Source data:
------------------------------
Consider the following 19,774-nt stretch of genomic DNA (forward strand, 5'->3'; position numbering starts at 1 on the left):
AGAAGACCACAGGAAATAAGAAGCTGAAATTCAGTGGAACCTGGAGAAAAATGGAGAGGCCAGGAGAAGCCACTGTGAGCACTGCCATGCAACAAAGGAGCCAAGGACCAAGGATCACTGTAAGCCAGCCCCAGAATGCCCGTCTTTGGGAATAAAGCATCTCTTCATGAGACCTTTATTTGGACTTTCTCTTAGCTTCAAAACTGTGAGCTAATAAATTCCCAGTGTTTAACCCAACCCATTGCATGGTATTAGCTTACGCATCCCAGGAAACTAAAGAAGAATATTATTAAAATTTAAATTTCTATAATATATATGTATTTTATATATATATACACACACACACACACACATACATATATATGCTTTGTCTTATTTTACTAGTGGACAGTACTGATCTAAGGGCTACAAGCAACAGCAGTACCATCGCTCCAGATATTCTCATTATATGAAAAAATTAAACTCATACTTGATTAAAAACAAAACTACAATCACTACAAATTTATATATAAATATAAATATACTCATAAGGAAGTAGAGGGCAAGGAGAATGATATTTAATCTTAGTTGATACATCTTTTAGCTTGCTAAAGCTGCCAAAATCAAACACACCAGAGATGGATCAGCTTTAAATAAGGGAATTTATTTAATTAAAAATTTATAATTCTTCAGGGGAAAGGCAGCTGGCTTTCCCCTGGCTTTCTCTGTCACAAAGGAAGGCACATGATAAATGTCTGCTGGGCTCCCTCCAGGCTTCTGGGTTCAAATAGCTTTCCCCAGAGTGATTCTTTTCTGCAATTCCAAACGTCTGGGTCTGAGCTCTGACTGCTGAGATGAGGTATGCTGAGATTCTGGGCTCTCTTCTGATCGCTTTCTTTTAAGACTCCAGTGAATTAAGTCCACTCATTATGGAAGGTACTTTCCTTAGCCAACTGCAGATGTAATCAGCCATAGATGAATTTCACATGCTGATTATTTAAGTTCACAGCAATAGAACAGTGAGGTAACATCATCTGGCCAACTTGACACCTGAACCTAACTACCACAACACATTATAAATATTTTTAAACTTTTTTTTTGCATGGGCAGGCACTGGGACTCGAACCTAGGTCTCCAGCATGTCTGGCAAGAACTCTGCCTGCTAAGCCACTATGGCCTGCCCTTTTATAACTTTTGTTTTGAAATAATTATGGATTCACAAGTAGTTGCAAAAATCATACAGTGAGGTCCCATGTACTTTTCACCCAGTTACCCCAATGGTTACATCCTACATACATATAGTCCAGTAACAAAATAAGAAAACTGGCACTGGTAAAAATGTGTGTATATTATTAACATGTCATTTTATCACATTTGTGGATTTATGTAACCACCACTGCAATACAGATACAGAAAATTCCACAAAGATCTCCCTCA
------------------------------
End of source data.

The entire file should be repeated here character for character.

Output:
Consider the following 19,774-nt stretch of genomic DNA (forward strand, 5'->3'; position numbering starts at 1 on the left):
AGAAGACCACAGGAAATAAGAAGCTGAAATTCAGTGGAACCTGGAGAAAAATGGAGAGGCCAGGAGAAGCCACTGTGAGCACTGCCATGCAACAAAGGAGCCAAGGACCAAGGATCACTGTAAGCCAGCCCCAGAATGCCCGTCTTTGGGAATAAAGCATCTCTTCATGAGACCTTTATTTGGACTTTCTCTTAGCTTCAAAACTGTGAGCTAATAAATTCCCAGTGTTTAACCCAACCCATTGCATGGTATTAGCTTACGCATCCCAGGAAACTAAAGAAGAATATTATTAAAATTTAAATTTCTATAATATATATGTATTTTATATATATATACACACACACACACACACATACATATATATGCTTTGTCTTATTTTACTAGTGGACAGTACTGATCTAAGGGCTACAAGCAACAGCAGTACCATCGCTCCAGATATTCTCATTATATGAAAAAATTAAACTCATACTTGATTAAAAACAAAACTACAATCACTACAAATTTATATATAAATATAAATATACTCATAAGGAAGTAGAGGGCAAGGAGAATGATATTTAATCTTAGTTGATACATCTTTTAGCTTGCTAAAGCTGCCAAAATCAAACACACCAGAGATGGATCAGCTTTAAATAAGGGAATTTATTTAATTAAAAATTTATAATTCTTCAGGGGAAAGGCAGCTGGCTTTCCCCTGGCTTTCTCTGTCACAAAGGAAGGCACATGATAAATGTCTGCTGGGCTCCCTCCAGGCTTCTGGGTTCAAATAGCTTTCCCCAGAGTGATTCTTTTCTGCAATTCCAAACGTCTGGGTCTGAGCTCTGACTGCTGAGATGAGGTATGCTGAGATTCTGGGCTCTCTTCTGATCGCTTTCTTTTAAGACTCCAGTGAATTAAGTCCACTCATTATGGAAGGTACTTTCCTTAGCCAACTGCAGATGTAATCAGCCATAGATGAATTTCACATGCTGATTATTTAAGTTCACAGCAATAGAACAGTGAGGTAACATCATCTGGCCAACTTGACACCTGAACCTAACTACCACAACACATTATAAATATTTTTAAACTTTTTTTTTGCATGGGCAGGCACTGGGACTCGAACCTAGGTCTCCAGCATGTCTGGCAAGAACTCTGCCTGCTAAGCCACTATGGCCTGCCCTTTTATAACTTTTGTTTTGAAATAATTATGGATTCACAAGTAGTTGCAAAAATCATACAGTGAGGTCCCATGTACTTTTCACCCAGTTACCCCAATGGTTACATCCTACATACATATAGTCCAGTAACAAAATAAGAAAACTGGCACTGGTAAAAATGTGTGTATATTATTAACATGTCATTTTATCACATTTGTGGATTTATGTAACCACCACTGCAATACAGATACAGAAAATTCCACAAAGATCTCCCTCA